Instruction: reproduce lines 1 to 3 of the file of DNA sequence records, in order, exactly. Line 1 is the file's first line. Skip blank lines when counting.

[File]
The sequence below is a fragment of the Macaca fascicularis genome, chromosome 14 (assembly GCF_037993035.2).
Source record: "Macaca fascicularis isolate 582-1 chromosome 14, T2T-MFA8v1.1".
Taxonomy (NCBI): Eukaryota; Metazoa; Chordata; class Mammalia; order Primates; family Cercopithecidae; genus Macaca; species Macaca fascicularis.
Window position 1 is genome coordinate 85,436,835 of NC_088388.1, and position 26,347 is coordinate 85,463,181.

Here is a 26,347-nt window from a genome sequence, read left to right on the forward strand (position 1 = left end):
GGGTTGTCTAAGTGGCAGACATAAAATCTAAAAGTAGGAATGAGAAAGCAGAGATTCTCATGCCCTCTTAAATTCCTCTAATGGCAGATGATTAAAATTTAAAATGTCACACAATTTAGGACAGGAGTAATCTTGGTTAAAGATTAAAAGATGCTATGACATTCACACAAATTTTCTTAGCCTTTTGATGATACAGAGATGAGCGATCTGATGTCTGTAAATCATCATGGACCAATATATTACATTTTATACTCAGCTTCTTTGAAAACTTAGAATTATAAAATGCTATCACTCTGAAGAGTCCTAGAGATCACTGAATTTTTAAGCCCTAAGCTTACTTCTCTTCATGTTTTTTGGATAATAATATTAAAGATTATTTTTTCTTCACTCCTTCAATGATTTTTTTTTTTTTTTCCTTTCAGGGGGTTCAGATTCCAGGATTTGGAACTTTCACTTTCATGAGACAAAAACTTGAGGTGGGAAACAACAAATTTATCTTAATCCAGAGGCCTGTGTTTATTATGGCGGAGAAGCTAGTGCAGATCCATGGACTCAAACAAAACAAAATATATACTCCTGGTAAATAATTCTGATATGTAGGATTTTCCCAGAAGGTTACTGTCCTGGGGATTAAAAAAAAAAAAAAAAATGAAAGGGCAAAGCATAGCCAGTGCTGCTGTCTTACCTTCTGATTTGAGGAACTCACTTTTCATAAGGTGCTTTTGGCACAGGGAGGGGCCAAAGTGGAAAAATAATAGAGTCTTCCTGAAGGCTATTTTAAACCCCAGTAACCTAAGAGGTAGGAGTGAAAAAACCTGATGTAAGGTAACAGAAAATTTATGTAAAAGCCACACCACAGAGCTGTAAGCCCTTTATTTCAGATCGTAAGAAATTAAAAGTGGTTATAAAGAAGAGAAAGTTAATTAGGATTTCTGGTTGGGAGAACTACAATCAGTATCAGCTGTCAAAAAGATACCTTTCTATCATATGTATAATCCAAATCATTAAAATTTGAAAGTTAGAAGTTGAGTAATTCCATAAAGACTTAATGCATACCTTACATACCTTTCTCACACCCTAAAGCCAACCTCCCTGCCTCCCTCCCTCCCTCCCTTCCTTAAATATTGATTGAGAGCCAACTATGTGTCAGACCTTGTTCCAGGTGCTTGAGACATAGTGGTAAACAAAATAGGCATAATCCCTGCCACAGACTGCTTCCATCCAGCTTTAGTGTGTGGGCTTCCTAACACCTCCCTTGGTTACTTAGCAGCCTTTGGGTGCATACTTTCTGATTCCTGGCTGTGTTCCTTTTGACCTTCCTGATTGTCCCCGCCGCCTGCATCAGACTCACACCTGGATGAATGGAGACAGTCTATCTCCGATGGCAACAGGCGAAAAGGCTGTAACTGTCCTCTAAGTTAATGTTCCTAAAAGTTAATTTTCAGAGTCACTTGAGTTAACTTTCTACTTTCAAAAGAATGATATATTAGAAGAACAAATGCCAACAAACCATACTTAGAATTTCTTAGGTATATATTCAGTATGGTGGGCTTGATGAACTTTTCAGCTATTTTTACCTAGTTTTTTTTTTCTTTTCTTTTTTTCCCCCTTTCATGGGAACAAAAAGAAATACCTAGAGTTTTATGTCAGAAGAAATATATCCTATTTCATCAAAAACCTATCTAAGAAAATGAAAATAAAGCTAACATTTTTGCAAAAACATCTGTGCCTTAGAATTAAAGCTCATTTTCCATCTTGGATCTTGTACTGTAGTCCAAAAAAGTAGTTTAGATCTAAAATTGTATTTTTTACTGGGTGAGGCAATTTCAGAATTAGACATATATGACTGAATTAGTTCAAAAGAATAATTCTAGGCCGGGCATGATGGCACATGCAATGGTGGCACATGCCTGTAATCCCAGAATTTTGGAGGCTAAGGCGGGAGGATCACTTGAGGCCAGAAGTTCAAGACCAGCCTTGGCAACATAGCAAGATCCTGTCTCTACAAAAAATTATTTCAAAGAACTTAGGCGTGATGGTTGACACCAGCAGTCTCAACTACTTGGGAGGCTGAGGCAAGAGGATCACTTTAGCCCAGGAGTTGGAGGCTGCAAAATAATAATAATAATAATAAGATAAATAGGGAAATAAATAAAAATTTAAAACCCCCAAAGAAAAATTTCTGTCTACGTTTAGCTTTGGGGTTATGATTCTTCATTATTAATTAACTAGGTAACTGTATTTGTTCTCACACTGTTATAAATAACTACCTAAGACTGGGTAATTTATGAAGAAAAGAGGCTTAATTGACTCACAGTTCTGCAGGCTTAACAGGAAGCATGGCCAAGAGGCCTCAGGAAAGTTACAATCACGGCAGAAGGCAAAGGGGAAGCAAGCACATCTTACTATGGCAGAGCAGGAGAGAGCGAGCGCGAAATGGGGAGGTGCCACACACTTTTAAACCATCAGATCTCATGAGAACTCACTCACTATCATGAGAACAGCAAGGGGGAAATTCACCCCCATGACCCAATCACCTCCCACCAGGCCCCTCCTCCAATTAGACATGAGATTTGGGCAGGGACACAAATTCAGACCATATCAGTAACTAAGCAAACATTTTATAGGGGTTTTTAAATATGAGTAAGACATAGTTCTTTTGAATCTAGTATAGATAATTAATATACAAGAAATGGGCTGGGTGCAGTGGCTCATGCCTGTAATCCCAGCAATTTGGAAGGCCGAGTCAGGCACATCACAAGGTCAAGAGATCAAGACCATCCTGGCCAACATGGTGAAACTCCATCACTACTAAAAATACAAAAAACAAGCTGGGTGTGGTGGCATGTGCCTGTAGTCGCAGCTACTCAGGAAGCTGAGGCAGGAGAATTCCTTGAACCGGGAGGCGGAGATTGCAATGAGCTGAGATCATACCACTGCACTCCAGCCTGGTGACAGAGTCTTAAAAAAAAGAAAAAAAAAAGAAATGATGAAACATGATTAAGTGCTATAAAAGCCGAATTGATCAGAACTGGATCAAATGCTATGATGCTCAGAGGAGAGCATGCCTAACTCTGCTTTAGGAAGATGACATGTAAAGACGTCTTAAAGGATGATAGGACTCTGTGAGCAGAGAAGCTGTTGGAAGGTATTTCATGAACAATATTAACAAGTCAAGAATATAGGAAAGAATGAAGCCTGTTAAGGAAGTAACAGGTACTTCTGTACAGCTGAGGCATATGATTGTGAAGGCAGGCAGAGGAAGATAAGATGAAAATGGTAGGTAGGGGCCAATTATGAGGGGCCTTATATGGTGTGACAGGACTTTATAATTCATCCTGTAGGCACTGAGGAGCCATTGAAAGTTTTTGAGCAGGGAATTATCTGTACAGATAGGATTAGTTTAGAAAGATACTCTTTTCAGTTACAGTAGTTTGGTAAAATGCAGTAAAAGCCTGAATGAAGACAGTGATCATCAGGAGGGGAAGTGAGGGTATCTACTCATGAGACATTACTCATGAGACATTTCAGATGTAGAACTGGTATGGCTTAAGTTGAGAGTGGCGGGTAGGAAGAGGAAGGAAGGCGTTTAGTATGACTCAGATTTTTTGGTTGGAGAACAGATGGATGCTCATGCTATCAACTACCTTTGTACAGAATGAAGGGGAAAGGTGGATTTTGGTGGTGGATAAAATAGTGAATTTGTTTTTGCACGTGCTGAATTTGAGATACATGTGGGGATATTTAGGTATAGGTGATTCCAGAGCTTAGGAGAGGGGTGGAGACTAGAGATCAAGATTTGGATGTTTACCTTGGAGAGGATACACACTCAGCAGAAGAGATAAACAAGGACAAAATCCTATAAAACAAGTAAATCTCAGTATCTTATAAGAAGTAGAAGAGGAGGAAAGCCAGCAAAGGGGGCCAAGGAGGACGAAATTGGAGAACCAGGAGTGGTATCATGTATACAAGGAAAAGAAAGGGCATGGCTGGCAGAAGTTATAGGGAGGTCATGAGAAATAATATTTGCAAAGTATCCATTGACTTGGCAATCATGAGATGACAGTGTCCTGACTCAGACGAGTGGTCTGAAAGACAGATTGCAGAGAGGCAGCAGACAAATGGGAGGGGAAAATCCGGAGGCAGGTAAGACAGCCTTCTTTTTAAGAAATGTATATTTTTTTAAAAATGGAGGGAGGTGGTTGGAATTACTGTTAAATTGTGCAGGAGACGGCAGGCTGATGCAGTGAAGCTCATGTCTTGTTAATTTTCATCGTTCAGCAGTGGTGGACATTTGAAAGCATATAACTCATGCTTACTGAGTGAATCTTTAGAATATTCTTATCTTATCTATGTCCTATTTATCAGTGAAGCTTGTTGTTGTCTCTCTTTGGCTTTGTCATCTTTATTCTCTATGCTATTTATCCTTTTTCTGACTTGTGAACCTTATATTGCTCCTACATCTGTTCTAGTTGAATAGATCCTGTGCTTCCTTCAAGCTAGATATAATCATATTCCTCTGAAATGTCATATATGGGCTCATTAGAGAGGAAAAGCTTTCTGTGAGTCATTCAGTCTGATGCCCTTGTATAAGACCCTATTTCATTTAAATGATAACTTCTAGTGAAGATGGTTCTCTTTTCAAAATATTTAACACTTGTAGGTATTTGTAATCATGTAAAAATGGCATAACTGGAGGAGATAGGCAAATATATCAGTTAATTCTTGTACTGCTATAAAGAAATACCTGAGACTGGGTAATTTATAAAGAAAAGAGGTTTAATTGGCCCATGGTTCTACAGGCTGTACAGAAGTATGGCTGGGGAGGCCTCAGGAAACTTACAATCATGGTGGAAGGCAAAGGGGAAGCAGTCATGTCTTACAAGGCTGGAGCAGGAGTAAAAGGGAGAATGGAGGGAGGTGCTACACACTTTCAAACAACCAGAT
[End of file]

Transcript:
The sequence below is a fragment of the Macaca fascicularis genome, chromosome 14 (assembly GCF_037993035.2).
Source record: "Macaca fascicularis isolate 582-1 chromosome 14, T2T-MFA8v1.1".
Taxonomy (NCBI): Eukaryota; Metazoa; Chordata; class Mammalia; order Primates; family Cercopithecidae; genus Macaca; species Macaca fascicularis.